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Lives in Abstraction

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To my dearest -----,


In answer to your questions about the artist whose work and photo adorn my wall I write you this letter, for I know it was rude of me to dismiss your questions so bluntly yesterday, and because it is, perhaps, time for this story to be told, as hard as I am finding it to begin.

It was a brief affair. (Such a start to a letter. My apologies for my melodrama.)
But truly, to me, it was a brief affair.

Brief by the standards of time spent in each others arms at least. But not truly brief, I suppose, as it has never truly ended. He has been in my thoughts and haunting my dreams every moment and breath since the day we parted.

Even in death our affair is not over, for he is with me still in so many ways. And, yes, I know he is dead. He would not have ceased his correspondence with me for anything less than death, I think, and his last letter was full of the sentimentality and nostalgia that is typical of the dying. It was not an easy letter to read, most of his essence and life had already left him. And now it is just me alone, carrying on a secret love affair with no one left to reciprocate the pain.

I have never spoken of it. I am not so good at talking aloud, not like him. He could talk for hours of nonsense and truth until one finally saw how thin the veil between the two really was. But I am a man of letters, it is my trade. So I shall write it to you, sweet child of mine, so that you will understand that I know something of the pain you are in, that you are not alone in this, that you are not an abomination, and that love such as yours has always existed, even if we left little trace of it.

And perhaps I do this for myself as well. I have never put down on paper what passed between he and I but I think it needs to be done, for me to find the peace my soul is craving. I shall try not to be too extreme in the relating of our more intimate times together but, then again, I make no promises, for the truth, once begun, is often like a burst blister - it must all come out, and come out quickly, if the wound is to heal.

So now, without further waffling and old man’s procrastination, let me write for you the tale of Victor Bauer, the Surrealists, the war, and the moment I discovered that, for all my biting repartee against the romantics and those who lived in denial of the brutal truth of our godless world, I had a soul mate, and he was a man of ridiculous ambiguity and strangeness to rival even Dali, but whose name has been forgotten. A fact that I think, in the end, was just what he wanted.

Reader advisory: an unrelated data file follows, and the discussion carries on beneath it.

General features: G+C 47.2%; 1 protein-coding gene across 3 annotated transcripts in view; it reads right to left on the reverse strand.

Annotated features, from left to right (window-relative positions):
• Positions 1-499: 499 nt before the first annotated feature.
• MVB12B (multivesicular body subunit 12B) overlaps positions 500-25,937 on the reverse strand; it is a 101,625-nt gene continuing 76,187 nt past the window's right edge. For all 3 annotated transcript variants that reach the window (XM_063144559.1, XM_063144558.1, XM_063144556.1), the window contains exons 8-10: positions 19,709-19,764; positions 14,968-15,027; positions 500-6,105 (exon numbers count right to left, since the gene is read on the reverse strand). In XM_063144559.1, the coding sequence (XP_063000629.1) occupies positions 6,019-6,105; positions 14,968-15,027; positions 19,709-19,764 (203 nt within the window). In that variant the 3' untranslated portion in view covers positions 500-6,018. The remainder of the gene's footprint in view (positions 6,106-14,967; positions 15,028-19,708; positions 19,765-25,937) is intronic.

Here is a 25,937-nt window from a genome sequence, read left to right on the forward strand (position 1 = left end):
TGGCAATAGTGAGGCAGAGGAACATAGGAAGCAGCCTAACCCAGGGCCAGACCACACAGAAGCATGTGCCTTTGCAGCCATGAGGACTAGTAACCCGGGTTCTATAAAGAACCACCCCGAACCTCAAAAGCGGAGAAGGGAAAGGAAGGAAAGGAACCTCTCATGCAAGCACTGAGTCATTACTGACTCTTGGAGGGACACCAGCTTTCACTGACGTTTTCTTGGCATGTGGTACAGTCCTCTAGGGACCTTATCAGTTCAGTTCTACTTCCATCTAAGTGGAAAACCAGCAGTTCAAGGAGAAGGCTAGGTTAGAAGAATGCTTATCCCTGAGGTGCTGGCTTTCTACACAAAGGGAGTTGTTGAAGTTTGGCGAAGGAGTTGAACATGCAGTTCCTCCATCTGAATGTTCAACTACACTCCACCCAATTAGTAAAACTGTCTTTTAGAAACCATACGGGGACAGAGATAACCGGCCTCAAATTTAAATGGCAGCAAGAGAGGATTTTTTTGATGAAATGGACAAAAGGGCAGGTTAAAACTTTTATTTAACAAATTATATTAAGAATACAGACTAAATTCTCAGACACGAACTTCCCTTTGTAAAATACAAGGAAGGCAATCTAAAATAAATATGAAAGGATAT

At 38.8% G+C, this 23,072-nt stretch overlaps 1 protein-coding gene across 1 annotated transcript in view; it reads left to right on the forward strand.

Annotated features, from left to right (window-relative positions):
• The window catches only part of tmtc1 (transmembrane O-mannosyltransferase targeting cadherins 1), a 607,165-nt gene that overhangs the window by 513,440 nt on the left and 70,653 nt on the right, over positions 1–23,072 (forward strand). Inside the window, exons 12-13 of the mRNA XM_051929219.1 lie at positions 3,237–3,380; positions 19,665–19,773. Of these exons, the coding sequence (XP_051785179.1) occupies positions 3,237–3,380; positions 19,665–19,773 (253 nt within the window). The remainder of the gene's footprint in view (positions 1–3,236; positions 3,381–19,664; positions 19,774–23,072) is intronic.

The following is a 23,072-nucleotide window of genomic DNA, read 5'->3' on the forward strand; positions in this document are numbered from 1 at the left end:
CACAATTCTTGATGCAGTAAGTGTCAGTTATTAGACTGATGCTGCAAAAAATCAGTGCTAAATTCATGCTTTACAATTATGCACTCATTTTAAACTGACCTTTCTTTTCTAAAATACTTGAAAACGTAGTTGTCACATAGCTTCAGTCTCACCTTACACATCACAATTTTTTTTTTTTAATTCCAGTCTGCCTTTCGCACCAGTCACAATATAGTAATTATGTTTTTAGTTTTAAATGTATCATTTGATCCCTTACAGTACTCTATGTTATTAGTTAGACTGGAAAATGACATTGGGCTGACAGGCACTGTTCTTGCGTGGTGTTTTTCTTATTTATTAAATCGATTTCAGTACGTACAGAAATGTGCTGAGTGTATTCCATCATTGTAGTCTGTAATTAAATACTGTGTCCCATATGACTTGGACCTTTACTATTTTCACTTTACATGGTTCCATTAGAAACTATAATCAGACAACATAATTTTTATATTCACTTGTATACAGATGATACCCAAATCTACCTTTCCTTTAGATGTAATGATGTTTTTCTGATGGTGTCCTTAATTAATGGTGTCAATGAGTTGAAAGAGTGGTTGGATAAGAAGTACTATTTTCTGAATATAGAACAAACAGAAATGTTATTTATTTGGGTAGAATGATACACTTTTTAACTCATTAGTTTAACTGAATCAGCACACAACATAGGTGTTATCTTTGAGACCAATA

Victor Bauer, I was told before I met him, was an insufferable man and a compulsive liar, but with good connections and a sharp eye for art in any form that transcended the mediocre. I had seen a few of his works in a back street Salon, rather too full of whimsy perhaps for some tastes, but something about them drew me, called to me, as if the emotions and desires I had no words for had been pulled from my heart and put down on canvas - an incomprehensible mess of colour and shapes to anyone else, but desperate truth to me. When offered the chance to make his acquaintance at a party I could not refuse. He had power over me, it seems, before we had ever met.

It was nineteen-thirty-one and I was a floundering poet approaching the age of forty with frightening speed, searching desperately for a direction in life and doing rather unsavory things for money. I had offered my services to several women of wealth, and had my offer accepted more often than I thought my body merited, because women of a certain social class liked to be romanced by a poet, even if he was poverty stricken and un-groomed, or perhaps because of that, I do not know. I had also posed for artists looking for male model and a week ago I had written pamphlets for a local politician, under a pseudonym of course, simply to get money for cigarettes and rum.